Blog: China's fragmented supplier industry
Dave Leggett | 4 December 2003
There’s no sign yet of any significant slowdown in the Chinese vehicle market. Figures released by ARA indicate that the market in October was up 61% over a year earlier. The strong position of Volkswagen in the marketplace stands out – with both its Shanghai Volkswagen and FAW-VW operations.
That said, the market is still relatively fragmented between a multitude of brands. And market fragmentation remains a structural issue for the Chinese auto industry as a whole as it attempts to get internationally competitive.
One interesting and rarely commented on feature of the Chinese auto industry is its strongly regional focus, something that has its roots in China’s regional rivalries and the political dimension that has figured strongly in China’s economic development. The rivalry between Shanghai and Beijing is probably the biggest – it transcends municipal, economic, political and cultural spheres.
Thus Volkswagen’s Chinese manufacturing operations don’t really talk to each other, let alone engage in practices like shared procurement or development costs. The supply bases are totally sewn up, as are the customer bases come to think of it. SAIC, for example, includes a huge network of suppliers (it’s a tangled web of cross-shareholdings) in and around Shanghai and it is accepted practice that SVW uses them. Other domestic vehicle makers are organised in a similarly highly vertically integrated manner and Western partners have been obliged to go along with these practices.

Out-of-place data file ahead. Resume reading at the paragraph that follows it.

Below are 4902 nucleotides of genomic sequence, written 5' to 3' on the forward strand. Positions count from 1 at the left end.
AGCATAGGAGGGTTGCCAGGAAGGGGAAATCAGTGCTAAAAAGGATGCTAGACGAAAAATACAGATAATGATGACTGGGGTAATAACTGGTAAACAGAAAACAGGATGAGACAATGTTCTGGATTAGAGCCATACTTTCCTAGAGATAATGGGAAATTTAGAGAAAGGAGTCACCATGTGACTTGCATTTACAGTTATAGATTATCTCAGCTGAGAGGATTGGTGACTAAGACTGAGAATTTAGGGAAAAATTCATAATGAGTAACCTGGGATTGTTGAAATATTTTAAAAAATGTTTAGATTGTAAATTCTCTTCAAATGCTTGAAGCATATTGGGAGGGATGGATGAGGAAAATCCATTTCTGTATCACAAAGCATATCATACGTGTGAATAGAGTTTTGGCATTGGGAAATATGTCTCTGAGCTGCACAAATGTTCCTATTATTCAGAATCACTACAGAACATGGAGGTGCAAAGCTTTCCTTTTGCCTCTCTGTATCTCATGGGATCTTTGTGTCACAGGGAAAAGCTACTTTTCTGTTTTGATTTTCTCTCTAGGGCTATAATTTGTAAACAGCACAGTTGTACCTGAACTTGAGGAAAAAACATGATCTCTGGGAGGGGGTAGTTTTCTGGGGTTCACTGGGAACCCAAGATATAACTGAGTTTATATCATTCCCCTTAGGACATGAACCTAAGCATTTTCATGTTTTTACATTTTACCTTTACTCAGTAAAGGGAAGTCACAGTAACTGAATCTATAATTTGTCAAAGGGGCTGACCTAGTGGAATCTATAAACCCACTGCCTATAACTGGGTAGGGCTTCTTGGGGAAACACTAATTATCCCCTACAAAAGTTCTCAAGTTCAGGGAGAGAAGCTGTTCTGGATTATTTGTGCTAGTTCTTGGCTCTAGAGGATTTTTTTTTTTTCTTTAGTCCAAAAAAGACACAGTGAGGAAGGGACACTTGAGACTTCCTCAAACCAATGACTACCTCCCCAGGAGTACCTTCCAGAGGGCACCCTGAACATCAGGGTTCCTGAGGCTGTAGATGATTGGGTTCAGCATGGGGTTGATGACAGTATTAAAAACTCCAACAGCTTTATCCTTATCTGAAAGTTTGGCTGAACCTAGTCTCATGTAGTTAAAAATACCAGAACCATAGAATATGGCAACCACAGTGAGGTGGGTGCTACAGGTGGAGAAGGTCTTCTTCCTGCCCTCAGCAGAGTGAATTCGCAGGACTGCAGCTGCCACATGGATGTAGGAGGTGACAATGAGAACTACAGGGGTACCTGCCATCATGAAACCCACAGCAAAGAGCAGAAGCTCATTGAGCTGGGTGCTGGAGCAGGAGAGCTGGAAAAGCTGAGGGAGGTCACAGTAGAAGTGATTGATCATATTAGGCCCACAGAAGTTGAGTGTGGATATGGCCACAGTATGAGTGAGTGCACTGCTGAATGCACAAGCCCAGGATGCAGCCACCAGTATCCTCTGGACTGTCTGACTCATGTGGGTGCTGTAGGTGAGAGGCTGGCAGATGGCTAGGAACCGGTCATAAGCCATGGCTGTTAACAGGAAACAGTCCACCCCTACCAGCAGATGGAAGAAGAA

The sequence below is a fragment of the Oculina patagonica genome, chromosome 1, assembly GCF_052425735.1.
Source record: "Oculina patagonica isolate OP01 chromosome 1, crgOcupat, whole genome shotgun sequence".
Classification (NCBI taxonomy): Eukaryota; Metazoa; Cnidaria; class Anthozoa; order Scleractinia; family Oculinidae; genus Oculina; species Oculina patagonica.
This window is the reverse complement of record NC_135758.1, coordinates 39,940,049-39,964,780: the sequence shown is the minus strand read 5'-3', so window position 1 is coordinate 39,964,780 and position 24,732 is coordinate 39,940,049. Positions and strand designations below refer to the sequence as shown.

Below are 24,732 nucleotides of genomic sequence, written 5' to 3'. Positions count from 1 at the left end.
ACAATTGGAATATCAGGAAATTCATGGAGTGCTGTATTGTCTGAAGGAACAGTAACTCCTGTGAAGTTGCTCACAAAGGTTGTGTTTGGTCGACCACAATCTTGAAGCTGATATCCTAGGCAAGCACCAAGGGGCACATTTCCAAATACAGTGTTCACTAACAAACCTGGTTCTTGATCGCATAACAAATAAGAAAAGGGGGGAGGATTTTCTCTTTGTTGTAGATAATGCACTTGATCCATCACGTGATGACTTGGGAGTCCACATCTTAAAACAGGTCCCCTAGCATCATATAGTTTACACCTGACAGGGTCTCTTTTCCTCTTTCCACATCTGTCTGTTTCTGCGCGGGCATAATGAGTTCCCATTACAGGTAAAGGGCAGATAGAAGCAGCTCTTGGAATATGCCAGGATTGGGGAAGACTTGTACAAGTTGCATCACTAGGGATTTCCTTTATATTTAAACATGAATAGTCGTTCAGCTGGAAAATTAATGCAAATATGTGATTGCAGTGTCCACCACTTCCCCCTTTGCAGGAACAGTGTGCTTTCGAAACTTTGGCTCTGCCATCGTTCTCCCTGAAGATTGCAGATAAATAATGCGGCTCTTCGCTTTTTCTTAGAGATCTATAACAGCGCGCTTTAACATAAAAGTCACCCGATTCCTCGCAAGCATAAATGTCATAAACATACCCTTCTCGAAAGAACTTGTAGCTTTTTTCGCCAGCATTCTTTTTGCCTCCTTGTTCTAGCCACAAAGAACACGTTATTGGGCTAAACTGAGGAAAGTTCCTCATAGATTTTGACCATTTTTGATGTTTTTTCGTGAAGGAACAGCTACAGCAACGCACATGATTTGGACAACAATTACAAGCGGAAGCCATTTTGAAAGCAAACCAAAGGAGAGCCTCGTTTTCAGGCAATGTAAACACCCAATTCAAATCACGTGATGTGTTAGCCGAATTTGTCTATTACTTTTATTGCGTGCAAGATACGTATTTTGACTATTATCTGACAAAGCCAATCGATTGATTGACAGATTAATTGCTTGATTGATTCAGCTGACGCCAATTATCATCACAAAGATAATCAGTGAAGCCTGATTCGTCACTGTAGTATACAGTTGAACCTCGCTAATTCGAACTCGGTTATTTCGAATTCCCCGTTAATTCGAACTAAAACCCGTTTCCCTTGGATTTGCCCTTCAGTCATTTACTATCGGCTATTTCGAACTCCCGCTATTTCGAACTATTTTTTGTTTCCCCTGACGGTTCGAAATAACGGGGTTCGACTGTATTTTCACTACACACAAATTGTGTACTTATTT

My gut feeling is that these things won’t change quickly and that they work against the exploitation of scale economies in China’s huge and fragmented automotive supplier industry. Will it be rationalised and consolidated on a more national basis one day? That’s actually quite a scary thought because it would mean even lower unit costs and make Chinese parts potentially even more attractive on the international market. Yikes.
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